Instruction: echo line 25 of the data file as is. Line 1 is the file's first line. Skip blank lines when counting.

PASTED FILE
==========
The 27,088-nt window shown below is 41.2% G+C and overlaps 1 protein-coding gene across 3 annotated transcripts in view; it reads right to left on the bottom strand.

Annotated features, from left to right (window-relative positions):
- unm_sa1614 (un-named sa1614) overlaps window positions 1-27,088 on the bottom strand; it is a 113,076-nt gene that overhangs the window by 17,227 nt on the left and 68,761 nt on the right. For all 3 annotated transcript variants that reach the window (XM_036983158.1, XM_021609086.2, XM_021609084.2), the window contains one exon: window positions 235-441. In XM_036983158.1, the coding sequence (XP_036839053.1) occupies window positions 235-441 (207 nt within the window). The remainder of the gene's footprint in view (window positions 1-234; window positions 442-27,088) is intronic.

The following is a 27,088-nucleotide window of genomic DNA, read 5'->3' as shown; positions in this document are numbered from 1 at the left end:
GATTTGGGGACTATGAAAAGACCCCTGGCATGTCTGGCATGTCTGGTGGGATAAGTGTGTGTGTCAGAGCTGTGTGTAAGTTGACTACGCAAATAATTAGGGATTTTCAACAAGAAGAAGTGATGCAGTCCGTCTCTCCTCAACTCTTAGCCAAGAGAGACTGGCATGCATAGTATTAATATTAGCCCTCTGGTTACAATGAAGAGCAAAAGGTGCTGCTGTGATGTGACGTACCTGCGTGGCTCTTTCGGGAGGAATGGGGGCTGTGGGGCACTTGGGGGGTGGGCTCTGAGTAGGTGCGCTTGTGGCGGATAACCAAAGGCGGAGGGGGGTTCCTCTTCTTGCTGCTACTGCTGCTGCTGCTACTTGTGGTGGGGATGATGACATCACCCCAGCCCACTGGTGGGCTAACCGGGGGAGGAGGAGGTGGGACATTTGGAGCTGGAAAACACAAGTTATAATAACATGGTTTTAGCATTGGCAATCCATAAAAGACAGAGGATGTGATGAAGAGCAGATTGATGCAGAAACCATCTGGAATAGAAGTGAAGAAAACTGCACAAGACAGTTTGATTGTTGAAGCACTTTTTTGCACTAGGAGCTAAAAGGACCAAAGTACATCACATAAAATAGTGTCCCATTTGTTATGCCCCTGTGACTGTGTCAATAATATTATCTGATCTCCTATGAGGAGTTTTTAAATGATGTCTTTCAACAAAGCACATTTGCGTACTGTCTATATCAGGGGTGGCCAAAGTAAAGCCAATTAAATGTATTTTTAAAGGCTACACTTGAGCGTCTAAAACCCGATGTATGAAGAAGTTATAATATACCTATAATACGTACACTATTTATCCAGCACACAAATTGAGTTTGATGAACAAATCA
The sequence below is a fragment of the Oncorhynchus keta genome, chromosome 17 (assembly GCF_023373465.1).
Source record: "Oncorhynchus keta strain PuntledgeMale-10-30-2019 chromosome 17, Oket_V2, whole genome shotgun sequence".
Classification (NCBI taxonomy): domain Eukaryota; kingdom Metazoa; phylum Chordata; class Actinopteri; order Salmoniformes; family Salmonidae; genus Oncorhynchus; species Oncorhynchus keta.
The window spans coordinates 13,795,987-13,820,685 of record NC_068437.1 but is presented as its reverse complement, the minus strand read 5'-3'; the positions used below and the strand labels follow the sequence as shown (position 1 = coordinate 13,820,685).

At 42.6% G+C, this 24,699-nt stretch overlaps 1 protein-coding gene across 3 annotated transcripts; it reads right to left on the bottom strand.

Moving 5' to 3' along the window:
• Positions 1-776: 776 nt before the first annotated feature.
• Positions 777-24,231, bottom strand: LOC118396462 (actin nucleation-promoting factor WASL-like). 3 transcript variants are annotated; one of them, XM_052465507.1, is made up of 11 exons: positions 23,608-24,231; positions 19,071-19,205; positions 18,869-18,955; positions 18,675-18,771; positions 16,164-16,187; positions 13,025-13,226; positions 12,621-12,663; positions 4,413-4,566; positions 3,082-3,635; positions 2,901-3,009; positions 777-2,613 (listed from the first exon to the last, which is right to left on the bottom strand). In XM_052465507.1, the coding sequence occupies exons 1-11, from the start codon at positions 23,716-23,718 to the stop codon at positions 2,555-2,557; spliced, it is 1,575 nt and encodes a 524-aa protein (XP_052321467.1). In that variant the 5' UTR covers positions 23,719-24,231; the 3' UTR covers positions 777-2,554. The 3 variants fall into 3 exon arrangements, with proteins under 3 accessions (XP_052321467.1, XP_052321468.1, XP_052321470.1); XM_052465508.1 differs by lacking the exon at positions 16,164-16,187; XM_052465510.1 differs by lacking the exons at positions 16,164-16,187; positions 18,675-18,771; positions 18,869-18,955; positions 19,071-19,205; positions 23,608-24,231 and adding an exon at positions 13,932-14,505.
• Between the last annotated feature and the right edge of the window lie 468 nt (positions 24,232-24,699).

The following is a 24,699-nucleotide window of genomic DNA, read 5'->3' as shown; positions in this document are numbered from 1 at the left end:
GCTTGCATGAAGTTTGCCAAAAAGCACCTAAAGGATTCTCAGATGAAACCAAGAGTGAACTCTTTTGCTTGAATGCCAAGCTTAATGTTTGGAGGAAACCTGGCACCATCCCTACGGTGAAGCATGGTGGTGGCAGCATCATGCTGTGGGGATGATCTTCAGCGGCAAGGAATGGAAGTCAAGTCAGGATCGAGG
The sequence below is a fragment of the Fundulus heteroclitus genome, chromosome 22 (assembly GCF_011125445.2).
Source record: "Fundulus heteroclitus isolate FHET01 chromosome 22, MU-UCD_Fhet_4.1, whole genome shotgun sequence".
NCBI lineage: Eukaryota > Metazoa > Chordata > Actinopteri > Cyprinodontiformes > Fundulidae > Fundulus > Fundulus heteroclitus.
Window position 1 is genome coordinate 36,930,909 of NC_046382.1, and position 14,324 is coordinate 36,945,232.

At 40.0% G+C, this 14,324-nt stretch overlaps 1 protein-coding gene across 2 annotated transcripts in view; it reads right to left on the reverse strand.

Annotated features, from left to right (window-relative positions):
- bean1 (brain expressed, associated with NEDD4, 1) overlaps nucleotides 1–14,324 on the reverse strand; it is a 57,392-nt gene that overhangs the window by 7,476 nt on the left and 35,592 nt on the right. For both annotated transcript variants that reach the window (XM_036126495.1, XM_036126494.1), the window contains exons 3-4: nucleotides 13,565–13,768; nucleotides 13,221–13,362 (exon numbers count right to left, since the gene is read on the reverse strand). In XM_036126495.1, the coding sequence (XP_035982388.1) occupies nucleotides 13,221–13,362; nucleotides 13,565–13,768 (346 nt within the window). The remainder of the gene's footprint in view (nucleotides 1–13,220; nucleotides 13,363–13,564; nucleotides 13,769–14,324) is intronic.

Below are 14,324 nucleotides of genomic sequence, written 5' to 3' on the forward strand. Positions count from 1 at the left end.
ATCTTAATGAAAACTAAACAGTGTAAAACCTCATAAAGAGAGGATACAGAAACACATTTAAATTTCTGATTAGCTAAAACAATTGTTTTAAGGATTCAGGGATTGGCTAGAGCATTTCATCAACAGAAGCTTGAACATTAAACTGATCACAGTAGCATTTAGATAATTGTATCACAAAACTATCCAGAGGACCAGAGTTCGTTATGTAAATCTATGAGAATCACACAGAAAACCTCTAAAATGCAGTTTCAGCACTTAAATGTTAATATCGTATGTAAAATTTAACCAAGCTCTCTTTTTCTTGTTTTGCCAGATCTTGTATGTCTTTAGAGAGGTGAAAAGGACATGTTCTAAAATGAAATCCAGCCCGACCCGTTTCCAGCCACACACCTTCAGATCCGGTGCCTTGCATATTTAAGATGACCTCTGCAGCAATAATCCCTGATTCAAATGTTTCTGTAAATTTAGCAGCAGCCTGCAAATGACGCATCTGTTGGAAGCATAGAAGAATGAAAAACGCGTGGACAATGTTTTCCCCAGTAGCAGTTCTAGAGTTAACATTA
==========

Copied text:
ATCTTAATGAAAACTAAACAGTGTAAAACCTCATAAAGAGAGGATACAGAAACACATTTAAATTTCTGATTAGCTAAAACAATTGTTTTAAGGATTCAGGGATTGGCTAGAGCATTTCATCAACAGAAGCTTGAACATTAAACTGATCACAGTAGCATTTAGATAATTGTATCACAAAACTATCCAGAGGACCAGAGTTCGTTATGTAAATCTATGAGAATCACACAGAAAACCTCTAAAATGCAGTTTCAGCACTTAAATGTTAATATCGTATGTAAAATTTAACCAAGCTCTCTTTTTCTTGTTTTGCCAGATCTTGTATGTCTTTAGAGAGGTGAAAAGGACATGTTCTAAAATGAAATCCAGCCCGACCCGTTTCCAGCCACACACCTTCAGATCCGGTGCCTTGCATATTTAAGATGACCTCTGCAGCAATAATCCCTGATTCAAATGTTTCTGTAAATTTAGCAGCAGCCTGCAAATGACGCATCTGTTGGAAGCATAGAAGAATGAAAAACGCGTGGACAATGTTTTCCCCAGTAGCAGTTCTAGAGTTAACATTA